By Flora Norton
Eerily familiar and yet wildly unexpected, Australian Realness is a play like no other which subverts the typical Australian Christmas and presents a turbulent and dynamic dissection of both society and reality. Exploring themes from class division, to 90s politics to the superficiality of modern culture the script (Zoey Dawson) is complex and thought provoking and will no doubt leave you and your fellow theatre goes lost in conversation for hours after the conclusion of the play.
Set on Christmas Day, the play follows two families (one bourgeois, one bogan) as they stumble across each other in the midst of the stressful Christmas preparations. Preoccupied by the pressing need to buy a real Christmas tree, the important job of correctly and precisely chopping artichokes and desperate attempts to postpone heated conversations about the future, the family of four are thrown far out of their comfort zone when forced to share their Christmas with the family living in their shed.
The performance by the cast is strong and Greg Stone (both Dads), Linda Cropper (both Mums) and Andre de Vanny (both sons) do a convincing job of playing such similar, and yet contrasting characters simultaneously. The relationship between Cropper and Stone as the bourgeois parents is endearing, comedic and engaging and their incessant bickering, interlaced with moments of affection and nostalgia, no doubt rings true for most couples in the audience. De Vanny should also be commended for playing two exceptionally unlikeable characters with such energy and commitment. Despite deliberate similarities between the two sons, De Vanny still distinguishes between the cokehead banker and the dropkick gangster with refined skill and chilling accuracy.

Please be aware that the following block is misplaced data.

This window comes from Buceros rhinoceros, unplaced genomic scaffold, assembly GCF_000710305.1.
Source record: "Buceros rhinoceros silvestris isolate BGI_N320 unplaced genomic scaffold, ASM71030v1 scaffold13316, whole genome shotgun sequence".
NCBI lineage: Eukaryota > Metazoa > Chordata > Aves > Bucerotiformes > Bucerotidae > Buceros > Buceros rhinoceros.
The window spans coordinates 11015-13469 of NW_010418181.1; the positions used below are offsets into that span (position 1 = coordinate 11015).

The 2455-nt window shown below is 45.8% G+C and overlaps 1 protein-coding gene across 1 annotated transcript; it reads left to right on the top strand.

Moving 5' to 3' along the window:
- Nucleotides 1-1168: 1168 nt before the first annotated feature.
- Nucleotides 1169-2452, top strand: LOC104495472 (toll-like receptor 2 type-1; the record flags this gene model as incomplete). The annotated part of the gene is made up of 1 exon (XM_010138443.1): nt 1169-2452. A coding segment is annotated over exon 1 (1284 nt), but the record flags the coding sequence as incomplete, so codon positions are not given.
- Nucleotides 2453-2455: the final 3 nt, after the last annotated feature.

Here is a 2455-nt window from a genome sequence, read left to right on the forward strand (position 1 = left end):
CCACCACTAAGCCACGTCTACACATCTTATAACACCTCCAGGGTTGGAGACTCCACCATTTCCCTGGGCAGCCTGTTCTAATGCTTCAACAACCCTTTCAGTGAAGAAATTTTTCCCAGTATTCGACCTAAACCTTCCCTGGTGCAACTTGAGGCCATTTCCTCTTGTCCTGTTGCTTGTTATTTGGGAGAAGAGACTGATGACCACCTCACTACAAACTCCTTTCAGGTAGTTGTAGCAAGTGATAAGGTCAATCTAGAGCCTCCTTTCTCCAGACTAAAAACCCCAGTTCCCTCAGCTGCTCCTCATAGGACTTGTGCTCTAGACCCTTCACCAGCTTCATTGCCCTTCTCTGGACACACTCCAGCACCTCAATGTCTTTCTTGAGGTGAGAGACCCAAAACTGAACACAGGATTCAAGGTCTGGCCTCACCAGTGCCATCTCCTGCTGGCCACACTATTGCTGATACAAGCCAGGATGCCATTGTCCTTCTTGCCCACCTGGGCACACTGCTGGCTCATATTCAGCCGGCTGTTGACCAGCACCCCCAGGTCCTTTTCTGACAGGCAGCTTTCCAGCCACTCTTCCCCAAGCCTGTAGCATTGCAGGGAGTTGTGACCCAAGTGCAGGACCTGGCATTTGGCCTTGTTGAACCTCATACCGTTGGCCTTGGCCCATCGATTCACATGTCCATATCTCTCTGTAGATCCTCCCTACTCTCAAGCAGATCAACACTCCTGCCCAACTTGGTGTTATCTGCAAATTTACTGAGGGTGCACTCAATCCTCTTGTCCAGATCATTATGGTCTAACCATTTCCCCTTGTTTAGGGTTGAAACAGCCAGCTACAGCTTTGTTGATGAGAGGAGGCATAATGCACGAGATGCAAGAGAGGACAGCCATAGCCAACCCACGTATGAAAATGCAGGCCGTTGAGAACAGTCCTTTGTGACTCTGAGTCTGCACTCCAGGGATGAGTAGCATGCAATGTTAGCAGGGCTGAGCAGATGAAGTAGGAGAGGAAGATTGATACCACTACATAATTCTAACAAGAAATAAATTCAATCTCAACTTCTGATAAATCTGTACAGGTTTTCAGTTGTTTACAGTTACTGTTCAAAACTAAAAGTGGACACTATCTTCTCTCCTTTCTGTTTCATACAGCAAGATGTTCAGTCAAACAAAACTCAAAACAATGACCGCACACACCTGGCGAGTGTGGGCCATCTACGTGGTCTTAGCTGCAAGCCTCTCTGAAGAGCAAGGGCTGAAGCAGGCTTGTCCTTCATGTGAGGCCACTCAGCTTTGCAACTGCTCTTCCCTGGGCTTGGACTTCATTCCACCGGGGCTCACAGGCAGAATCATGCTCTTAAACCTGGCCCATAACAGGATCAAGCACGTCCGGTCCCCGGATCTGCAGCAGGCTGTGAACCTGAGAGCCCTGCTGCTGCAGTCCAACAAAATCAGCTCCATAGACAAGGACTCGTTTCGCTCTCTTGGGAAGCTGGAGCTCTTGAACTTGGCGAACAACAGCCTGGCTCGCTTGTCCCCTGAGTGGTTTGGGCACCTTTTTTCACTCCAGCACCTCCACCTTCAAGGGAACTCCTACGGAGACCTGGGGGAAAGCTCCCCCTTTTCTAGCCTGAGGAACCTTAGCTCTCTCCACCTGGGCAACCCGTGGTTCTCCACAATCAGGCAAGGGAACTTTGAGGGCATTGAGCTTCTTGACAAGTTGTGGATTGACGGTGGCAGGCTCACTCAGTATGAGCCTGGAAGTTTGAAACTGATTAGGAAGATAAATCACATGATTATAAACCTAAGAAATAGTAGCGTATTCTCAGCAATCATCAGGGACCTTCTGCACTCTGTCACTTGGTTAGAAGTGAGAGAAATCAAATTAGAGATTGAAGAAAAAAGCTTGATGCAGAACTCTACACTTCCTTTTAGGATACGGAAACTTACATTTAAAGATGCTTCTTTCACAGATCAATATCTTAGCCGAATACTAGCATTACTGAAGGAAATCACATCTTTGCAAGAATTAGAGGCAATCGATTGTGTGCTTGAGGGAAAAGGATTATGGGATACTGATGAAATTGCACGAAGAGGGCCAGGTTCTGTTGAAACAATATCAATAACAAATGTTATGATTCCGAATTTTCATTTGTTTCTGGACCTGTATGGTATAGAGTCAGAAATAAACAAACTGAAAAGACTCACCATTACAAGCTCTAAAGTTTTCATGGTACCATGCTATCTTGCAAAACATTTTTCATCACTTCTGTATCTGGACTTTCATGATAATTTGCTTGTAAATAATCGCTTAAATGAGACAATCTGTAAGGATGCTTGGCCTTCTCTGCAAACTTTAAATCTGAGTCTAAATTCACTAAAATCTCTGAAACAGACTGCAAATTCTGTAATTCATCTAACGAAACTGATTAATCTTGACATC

Emily Goddard is a standout in her performance as the pregnant daughter and portrays her entitlement and misguided pity for the bogan family with conviction. Yet it is when the play takes a dark turn and the genre morphs from comedy into psychological thriller that Goddard’s performance becomes truly chilling.
Perhaps the most memorable aspect of the play was the incredible set design (Romaine Harper) and the fluidity with which it was adjusted and broken down. The play opens on the warm, cosy interior of a middle-class suburban home. Tinsel lines the doorways, wrapped presents have accumulated under a fake Christmas tree and the kitchen is bright and summery. The whole stage resembles a scene out of an 80s sitcom and it seems as if the entire play will take place within this single set. However, by the end of the play not a single wall, table or prop remains on stage and the agility with which this transformation takes place is remarkable.
Despite teetering on the edge of psychological thriller, horror and drama, the play is first and foremost a comedy. Indeed, many of the laughs are achieved by Janice Muller’s extraordinary direction and the incorporation of multiple styles of theatre. Without notice, the play at one point descends into a slapstick silent movie reminiscent of Charlie Chaplain films and, though it takes them by surprise, has the audience erupt with laughter.
Australian Realness is funny, provocative and confusing and will have you looking around at your friends in shock and bemusement. One of the most interesting pieces of theatre I’ve seen this year and at the very least a conversation starter, I would not hesitate for a second to recommend this play to anybody willing to embrace the bizarre and unexpected.
All opinions and thoughts expressed within reviews on Theatre Travels are those of the writer and not of the company at large.